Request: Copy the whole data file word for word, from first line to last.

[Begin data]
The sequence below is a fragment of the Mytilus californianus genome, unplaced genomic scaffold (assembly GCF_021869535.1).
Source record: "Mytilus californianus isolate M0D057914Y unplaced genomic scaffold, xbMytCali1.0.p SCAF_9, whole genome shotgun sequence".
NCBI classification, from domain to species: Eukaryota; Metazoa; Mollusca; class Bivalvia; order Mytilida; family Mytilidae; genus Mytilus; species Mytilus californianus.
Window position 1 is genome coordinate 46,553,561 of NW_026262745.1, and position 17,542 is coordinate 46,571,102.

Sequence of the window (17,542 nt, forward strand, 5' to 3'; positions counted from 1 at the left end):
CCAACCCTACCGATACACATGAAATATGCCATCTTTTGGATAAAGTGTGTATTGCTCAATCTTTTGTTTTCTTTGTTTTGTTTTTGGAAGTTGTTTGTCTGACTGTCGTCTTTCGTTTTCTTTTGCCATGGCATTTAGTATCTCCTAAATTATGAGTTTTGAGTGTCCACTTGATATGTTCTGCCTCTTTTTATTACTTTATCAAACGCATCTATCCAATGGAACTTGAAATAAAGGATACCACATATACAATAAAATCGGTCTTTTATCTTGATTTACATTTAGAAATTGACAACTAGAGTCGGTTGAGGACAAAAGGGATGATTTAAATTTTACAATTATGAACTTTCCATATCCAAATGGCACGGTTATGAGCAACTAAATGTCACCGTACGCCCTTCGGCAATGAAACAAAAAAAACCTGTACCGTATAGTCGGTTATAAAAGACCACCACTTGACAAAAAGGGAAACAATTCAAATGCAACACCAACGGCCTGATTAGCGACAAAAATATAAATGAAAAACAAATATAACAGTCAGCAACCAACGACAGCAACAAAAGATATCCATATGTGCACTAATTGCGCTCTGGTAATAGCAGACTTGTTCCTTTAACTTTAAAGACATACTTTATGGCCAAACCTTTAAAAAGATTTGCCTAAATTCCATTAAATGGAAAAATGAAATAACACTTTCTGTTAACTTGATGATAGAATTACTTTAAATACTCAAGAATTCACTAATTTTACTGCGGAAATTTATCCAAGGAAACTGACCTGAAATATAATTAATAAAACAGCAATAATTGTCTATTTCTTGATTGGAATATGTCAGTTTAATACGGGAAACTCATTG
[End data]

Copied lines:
The sequence below is a fragment of the Mytilus californianus genome, unplaced genomic scaffold (assembly GCF_021869535.1).
Source record: "Mytilus californianus isolate M0D057914Y unplaced genomic scaffold, xbMytCali1.0.p SCAF_9, whole genome shotgun sequence".
NCBI classification, from domain to species: Eukaryota; Metazoa; Mollusca; class Bivalvia; order Mytilida; family Mytilidae; genus Mytilus; species Mytilus californianus.
Window position 1 is genome coordinate 46,553,561 of NW_026262745.1, and position 17,542 is coordinate 46,571,102.

Sequence of the window (17,542 nt, forward strand, 5' to 3'; positions counted from 1 at the left end):
CCAACCCTACCGATACACATGAAATATGCCATCTTTTGGATAAAGTGTGTATTGCTCAATCTTTTGTTTTCTTTGTTTTGTTTTTGGAAGTTGTTTGTCTGACTGTCGTCTTTCGTTTTCTTTTGCCATGGCATTTAGTATCTCCTAAATTATGAGTTTTGAGTGTCCACTTGATATGTTCTGCCTCTTTTTATTACTTTATCAAACGCATCTATCCAATGGAACTTGAAATAAAGGATACCACATATACAATAAAATCGGTCTTTTATCTTGATTTACATTTAGAAATTGACAACTAGAGTCGGTTGAGGACAAAAGGGATGATTTAAATTTTACAATTATGAACTTTCCATATCCAAATGGCACGGTTATGAGCAACTAAATGTCACCGTACGCCCTTCGGCAATGAAACAAAAAAAACCTGTACCGTATAGTCGGTTATAAAAGACCACCACTTGACAAAAAGGGAAACAATTCAAATGCAACACCAACGGCCTGATTAGCGACAAAAATATAAATGAAAAACAAATATAACAGTCAGCAACCAACGACAGCAACAAAAGATATCCATATGTGCACTAATTGCGCTCTGGTAATAGCAGACTTGTTCCTTTAACTTTAAAGACATACTTTATGGCCAAACCTTTAAAAAGATTTGCCTAAATTCCATTAAATGGAAAAATGAAATAACACTTTCTGTTAACTTGATGATAGAATTACTTTAAATACTCAAGAATTCACTAATTTTACTGCGGAAATTTATCCAAGGAAACTGACCTGAAATATAATTAATAAAACAGCAATAATTGTCTATTTCTTGATTGGAATATGTCAGTTTAATACGGGAAACTCATTG